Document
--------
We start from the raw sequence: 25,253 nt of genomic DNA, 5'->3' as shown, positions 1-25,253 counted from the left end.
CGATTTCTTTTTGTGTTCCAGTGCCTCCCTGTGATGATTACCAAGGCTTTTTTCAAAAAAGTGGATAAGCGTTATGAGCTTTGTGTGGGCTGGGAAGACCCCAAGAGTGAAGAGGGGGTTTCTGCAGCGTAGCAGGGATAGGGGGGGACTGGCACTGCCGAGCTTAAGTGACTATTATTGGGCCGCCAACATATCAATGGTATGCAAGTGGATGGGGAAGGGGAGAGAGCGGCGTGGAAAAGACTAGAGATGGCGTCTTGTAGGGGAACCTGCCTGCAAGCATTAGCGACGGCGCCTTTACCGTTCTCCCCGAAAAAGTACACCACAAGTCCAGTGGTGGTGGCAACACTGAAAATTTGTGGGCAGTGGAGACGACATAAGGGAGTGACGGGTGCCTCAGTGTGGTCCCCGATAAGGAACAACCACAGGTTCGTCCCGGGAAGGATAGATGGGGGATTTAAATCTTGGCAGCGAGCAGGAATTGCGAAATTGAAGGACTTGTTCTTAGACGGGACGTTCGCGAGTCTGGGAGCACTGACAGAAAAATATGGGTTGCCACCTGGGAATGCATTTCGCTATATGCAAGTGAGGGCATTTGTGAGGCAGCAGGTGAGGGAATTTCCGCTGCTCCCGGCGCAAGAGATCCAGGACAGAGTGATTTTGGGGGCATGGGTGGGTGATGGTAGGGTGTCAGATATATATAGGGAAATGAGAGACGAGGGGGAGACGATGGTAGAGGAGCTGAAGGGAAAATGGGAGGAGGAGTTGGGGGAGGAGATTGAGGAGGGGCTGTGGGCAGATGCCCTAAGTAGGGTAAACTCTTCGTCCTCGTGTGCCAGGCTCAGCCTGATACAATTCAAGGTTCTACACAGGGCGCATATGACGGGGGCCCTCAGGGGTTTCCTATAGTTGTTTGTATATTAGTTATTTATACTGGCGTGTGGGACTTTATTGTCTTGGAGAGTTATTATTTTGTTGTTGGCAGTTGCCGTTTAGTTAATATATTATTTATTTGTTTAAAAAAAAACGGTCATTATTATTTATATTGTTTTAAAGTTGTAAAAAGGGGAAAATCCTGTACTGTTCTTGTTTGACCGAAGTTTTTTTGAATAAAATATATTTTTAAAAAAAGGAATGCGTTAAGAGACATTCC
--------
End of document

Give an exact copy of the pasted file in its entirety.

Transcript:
We start from the raw sequence: 25,253 nt of genomic DNA, 5'->3' as shown, positions 1-25,253 counted from the left end.
CGATTTCTTTTTGTGTTCCAGTGCCTCCCTGTGATGATTACCAAGGCTTTTTTCAAAAAAGTGGATAAGCGTTATGAGCTTTGTGTGGGCTGGGAAGACCCCAAGAGTGAAGAGGGGGTTTCTGCAGCGTAGCAGGGATAGGGGGGGACTGGCACTGCCGAGCTTAAGTGACTATTATTGGGCCGCCAACATATCAATGGTATGCAAGTGGATGGGGAAGGGGAGAGAGCGGCGTGGAAAAGACTAGAGATGGCGTCTTGTAGGGGAACCTGCCTGCAAGCATTAGCGACGGCGCCTTTACCGTTCTCCCCGAAAAAGTACACCACAAGTCCAGTGGTGGTGGCAACACTGAAAATTTGTGGGCAGTGGAGACGACATAAGGGAGTGACGGGTGCCTCAGTGTGGTCCCCGATAAGGAACAACCACAGGTTCGTCCCGGGAAGGATAGATGGGGGATTTAAATCTTGGCAGCGAGCAGGAATTGCGAAATTGAAGGACTTGTTCTTAGACGGGACGTTCGCGAGTCTGGGAGCACTGACAGAAAAATATGGGTTGCCACCTGGGAATGCATTTCGCTATATGCAAGTGAGGGCATTTGTGAGGCAGCAGGTGAGGGAATTTCCGCTGCTCCCGGCGCAAGAGATCCAGGACAGAGTGATTTTGGGGGCATGGGTGGGTGATGGTAGGGTGTCAGATATATATAGGGAAATGAGAGACGAGGGGGAGACGATGGTAGAGGAGCTGAAGGGAAAATGGGAGGAGGAGTTGGGGGAGGAGATTGAGGAGGGGCTGTGGGCAGATGCCCTAAGTAGGGTAAACTCTTCGTCCTCGTGTGCCAGGCTCAGCCTGATACAATTCAAGGTTCTACACAGGGCGCATATGACGGGGGCCCTCAGGGGTTTCCTATAGTTGTTTGTATATTAGTTATTTATACTGGCGTGTGGGACTTTATTGTCTTGGAGAGTTATTATTTTGTTGTTGGCAGTTGCCGTTTAGTTAATATATTATTTATTTGTTTAAAAAAAAACGGTCATTATTATTTATATTGTTTTAAAGTTGTAAAAAGGGGAAAATCCTGTACTGTTCTTGTTTGACCGAAGTTTTTTTGAATAAAATATATTTTTAAAAAAAGGAATGCGTTAAGAGACATTCC